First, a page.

Laurie Scott (politician)

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Laurie Scott
Ontario MPP
Incumbent
Assumed office
2011
Preceded by Rick Johnson
Constituency Haliburton—Kawartha Lakes—Brock
In office
2003–2009
Preceded by Chris Hodgson
Succeeded by Rick Johnson
Constituency Haliburton—Kawartha Lakes—Brock
Personal details
Born 1963 (age 51–52)
Kinmount, Ontario
Political party Progressive Conservative
Relations Bill Scott, father
Residence Kawartha Lakes, Ontario
Occupation nurse

Laurie Scott (born c. 1963)is a politician in Ontario, Canada. She is a Progressive Conservative member of the Legislative Assembly of Ontario who represents the riding of Haliburton—Kawartha Lakes—Brock. She was a member from 2003 to 2009 and again from 2011 to the present.

Background[edit]

Scott was born and raised in the village of Kinmount, Ontario, now part of the city of Kawartha Lakes.[1] Her father, the late William C. Scott, was a federal Progressive Conservative MP from 1965 to 1993. She attended Loyalist College in Belleville where she obtained a degree in nursing. She worked as a registered nurse in several places in the U.S. and Canada including Toronto General Hospital.[1]

Politics[edit]

In the Canadian general election of 2000, she ran in Haliburton—Victoria—Brock for the federal Progressive Conservative party, but finished behind Liberal John O'Reilly and Canadian Alliance candidate Pat Dunn in a close, three-way race.[2] From 2000 to 2003, she worked as an assistant to Progressive Conservative Senator Consiglio Di Nino.[1]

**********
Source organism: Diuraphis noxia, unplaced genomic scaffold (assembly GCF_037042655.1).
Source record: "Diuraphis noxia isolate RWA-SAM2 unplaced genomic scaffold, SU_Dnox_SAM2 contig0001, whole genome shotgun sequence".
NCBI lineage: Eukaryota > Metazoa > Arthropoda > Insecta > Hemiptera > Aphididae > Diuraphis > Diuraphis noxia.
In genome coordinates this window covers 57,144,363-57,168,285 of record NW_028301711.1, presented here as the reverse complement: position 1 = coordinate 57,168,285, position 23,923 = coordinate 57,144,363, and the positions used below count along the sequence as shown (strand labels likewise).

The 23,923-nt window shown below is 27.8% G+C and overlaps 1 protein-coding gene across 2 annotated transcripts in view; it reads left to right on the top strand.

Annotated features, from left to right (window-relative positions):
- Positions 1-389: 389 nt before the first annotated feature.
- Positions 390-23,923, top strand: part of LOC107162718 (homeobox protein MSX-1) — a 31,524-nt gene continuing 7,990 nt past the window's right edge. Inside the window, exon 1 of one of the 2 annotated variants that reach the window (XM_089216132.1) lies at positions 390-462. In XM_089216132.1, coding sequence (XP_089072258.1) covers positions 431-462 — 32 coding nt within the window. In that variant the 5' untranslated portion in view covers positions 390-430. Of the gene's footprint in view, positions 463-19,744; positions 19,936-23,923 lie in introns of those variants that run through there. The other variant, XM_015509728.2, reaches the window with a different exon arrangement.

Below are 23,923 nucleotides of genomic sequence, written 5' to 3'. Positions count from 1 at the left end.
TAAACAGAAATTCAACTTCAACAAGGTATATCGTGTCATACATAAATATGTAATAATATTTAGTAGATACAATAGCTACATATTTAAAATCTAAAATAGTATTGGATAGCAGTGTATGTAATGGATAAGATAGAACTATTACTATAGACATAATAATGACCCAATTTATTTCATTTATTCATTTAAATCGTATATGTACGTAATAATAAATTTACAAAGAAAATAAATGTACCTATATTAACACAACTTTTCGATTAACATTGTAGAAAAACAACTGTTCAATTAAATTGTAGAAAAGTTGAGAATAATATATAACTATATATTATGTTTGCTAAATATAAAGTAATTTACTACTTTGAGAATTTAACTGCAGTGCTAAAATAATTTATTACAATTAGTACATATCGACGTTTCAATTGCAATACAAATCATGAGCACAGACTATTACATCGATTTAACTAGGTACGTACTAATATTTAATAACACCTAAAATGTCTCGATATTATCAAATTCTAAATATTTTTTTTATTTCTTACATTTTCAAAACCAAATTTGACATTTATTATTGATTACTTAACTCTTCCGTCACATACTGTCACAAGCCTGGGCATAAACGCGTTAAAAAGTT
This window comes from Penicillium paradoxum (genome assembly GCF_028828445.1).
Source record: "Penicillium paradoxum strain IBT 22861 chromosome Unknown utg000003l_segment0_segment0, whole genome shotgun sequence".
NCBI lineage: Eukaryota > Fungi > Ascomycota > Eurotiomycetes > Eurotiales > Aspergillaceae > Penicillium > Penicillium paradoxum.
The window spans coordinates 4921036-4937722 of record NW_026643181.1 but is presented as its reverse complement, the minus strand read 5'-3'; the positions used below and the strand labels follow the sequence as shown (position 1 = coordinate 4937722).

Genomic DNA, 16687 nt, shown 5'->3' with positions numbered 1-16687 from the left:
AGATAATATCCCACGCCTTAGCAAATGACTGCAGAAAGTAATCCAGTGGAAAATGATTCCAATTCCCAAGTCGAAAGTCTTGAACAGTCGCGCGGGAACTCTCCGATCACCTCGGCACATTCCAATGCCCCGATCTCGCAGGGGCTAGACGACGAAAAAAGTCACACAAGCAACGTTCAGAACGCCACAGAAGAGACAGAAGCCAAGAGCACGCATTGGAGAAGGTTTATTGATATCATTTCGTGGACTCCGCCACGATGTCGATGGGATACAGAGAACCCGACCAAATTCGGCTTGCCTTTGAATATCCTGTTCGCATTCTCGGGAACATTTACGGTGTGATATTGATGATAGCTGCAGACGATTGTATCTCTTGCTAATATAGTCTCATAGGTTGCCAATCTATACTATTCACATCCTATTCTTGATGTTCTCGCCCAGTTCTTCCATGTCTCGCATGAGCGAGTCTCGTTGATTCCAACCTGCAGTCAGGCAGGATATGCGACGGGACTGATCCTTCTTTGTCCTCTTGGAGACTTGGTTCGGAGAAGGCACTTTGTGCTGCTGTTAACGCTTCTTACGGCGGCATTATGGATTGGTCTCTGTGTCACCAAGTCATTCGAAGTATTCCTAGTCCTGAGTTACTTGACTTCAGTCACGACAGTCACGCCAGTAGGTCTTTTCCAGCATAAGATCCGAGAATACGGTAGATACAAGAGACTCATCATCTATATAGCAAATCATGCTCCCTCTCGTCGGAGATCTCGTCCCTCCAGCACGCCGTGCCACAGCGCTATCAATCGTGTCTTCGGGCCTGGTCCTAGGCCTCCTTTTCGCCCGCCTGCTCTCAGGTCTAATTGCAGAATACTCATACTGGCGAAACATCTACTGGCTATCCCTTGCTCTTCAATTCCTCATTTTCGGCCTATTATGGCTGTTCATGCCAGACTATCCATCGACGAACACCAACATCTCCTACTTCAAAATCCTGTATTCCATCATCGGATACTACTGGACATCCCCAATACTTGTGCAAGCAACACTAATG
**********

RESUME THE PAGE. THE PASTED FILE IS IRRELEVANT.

Scott was elected to the Ontario parliament in the 2003 provincial election, defeating Liberal candidate Jason Ward in the riding of Haliburton—Kawartha Lakes—Brock by over 7000 votes.[3] Earl Manners of the NDP finished third. The Conservatives won only 24 seats out of 103 in this election, and Scott was appointed opposition critic for training, colleges and universities.

In the 2007 provincial election, Scott ran against Rick Johnson of the Ontario Liberal Party, and Joan Corrigan of the Ontario NDP. She defeated the Liberal candidate by almost 10,000 votes with 49.9% of the total vote.[4] She was subsequently appointed as the official opposition critic for research and innovation and health promotion.

On January 8, 2009, it was announced that Scott would resign as MPP to allow PC leader John Tory to seek a seat in the legislature.[5] In exchange for agreeing to resign, Scott would serve as chair of the party's election preparedness committee until the 2011 election.[6] However, Tory was defeated by Johnson in the by-election.[7]

In the 2011 election, in a rematch with Johnson, she regained her seat defeating Johnson by about 6,000 votes.[8] She was reelected in the 2014 election defeating Johnson again by about 3,000 votes.[9]

References[edit]

  1. ^ a b c Tully, Marcus (September 26, 2003). "Politics comes easy for Laurie Scott". Lindsay This Week. p. 4. 
  2. ^ "Election Results". Star - Phoenix (Saskatoon, SK). November 28, 2000. p. A8. 
  3. ^ "Summary of Valid Ballots by Candidate". Elections Ontario. October 2, 2003. Retrieved 2014-03-02. 
  4. ^ "Summary of Valid Ballots Cast for Each Candidate" (PDF). Elections Ontario. October 10, 2007. p. 5 (xiv). Retrieved 2014-03-02. 
  5. ^ "PC Leader John Tory to announce seat bid". CTV Television Network. January 8, 2009. 
  6. ^ "Tory gets a chance at last". Toronto Star. January 9, 2009. 
  7. ^ "John Tory loses bid for seat in by-election". Toronto Star. March 5, 2009. 
  8. ^ "Summary of Valid Ballots Cast for Each Candidate" (PDF). Elections Ontario. October 6, 2011. p. 6. Retrieved 2014-03-02. 
  9. ^ "General Elections by District: Haliburton—Kawartha Lakes—Brock". Elections Ontario date=June 12, 2104. 

External links[edit]